Do you want to be better at helping your child learn?
As parents and teachers, this is our common goal. Maybe it includes:
- Helping with homework
- One-on-one tutoring
- Building areas of strength
To help in any of these areas, we have to know our child as an individual. A simple way to do that is to identify his or her primary learning style.
The goal isn’t to pigeonhole students, but to be better equipped to help them learn. It’s all about finding out what works for each child.
You can use your child’s learning style as a key, unlocking new methods to support her process of studying and remembering.
And once you understand the concept of learning styles, you can keep experimenting with the category of methods that works best for your student.
Maybe your child is strong in two areas (this is called “multimodal learning”). Or maybe she’ll have one mode that is especially difficult for her to connect with. Knowing this will help you help her.
So, what are the four learning styles?
When educators refer to learning styles, there are a couple of different theories they may be referencing, but the more popular theory is the four VARK modalities, first described in 1992. VARK is an acronym that stands for Visual, Auditory, Read-Write, and Kinesthetic.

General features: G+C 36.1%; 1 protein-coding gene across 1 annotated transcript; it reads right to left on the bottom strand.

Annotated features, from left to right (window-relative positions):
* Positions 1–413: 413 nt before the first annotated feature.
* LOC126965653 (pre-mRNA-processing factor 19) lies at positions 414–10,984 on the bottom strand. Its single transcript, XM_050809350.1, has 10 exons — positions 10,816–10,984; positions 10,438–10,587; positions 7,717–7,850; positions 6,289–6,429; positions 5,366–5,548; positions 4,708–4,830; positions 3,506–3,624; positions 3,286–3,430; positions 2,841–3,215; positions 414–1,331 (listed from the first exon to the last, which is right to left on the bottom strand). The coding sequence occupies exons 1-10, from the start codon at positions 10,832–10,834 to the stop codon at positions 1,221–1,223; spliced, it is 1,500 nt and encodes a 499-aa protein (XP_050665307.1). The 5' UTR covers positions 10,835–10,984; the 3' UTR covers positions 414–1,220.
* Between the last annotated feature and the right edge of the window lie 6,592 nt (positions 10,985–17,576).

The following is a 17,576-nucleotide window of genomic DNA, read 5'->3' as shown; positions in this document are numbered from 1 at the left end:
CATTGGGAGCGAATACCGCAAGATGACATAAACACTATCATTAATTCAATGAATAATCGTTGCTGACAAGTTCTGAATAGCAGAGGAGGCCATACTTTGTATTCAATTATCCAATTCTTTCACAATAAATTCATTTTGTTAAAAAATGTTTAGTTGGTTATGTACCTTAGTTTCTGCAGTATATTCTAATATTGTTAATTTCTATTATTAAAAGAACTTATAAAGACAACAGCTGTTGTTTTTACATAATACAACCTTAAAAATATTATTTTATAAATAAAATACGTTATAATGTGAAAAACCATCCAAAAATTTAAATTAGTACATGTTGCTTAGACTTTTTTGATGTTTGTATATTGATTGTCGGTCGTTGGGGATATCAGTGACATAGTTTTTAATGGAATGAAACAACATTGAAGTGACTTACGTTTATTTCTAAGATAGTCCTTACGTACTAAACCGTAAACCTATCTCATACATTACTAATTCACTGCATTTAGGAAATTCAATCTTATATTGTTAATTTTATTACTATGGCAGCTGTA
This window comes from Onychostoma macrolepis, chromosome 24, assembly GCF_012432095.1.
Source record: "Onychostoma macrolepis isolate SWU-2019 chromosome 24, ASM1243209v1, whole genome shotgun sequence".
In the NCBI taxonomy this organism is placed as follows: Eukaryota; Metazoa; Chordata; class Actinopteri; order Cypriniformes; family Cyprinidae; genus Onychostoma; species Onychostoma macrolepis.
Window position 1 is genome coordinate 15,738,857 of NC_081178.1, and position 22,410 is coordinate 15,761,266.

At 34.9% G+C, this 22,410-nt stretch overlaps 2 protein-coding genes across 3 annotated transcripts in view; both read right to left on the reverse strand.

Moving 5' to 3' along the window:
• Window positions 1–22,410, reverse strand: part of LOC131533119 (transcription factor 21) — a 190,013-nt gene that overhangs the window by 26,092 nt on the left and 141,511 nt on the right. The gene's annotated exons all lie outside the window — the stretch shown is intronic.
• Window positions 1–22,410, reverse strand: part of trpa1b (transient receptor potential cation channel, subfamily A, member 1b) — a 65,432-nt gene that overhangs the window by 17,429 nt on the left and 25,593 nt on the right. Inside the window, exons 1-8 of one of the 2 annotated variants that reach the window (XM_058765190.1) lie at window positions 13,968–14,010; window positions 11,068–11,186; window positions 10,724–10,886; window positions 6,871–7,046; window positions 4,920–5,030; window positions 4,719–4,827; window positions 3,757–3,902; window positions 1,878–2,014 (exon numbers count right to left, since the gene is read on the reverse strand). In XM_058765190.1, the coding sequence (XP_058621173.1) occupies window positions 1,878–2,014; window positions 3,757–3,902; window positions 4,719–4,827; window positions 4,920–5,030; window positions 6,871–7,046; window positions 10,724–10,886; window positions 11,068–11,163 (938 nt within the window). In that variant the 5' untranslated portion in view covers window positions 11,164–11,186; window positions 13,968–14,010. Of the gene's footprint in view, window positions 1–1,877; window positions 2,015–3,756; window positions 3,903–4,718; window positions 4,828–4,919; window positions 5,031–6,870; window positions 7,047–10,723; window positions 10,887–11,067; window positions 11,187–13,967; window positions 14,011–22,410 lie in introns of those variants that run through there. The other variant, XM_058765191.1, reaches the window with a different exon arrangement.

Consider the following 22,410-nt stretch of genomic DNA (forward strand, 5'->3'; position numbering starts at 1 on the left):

Let’s break down each style in a little more detail.
Visual learners best retain knowledge based on what they see. They tend to enjoy art, pictures, and diagrams. They may have difficulty following verbal instructions (as opposed to written instructions). They would rather read and write than listen.
Best study tools: Pictures, color, charts, and mindmapping
Naturally, auditory learners learn best by hearing information presented orally. They usually enjoy music and reading aloud, and they are good at following verbal directions. They like to have things explained to them and enjoy discussions and conversation.
Best study tools: Reading out loud, reviewing out loud, study groups, audio books
Anything based on text, i.e. the written word, is the preference for this learning style. They fit traditional methods of learning very well, and they enjoy notes, lists, handouts, and of course, books.
Best study tools: Bullet points, rewriting information, reading to themselves, quiet learning environment
Finally, kinesthetic learners enjoy tactile involvement with their education. They would prefer to take action rather than theorize. These students often won’t like sitting still, and like a visual or read-write learner, might channel their energy into doodling or note-taking.
Best study tools: Experiments, learning games, flash cards, real-life examples
We each learn in our own unique way, but if you have hints that your child prefers one mode over the other, this is a wonderful way to connect with her learning process and help develop her most beneficial study strategies.
Here are three resources to give you more ideas: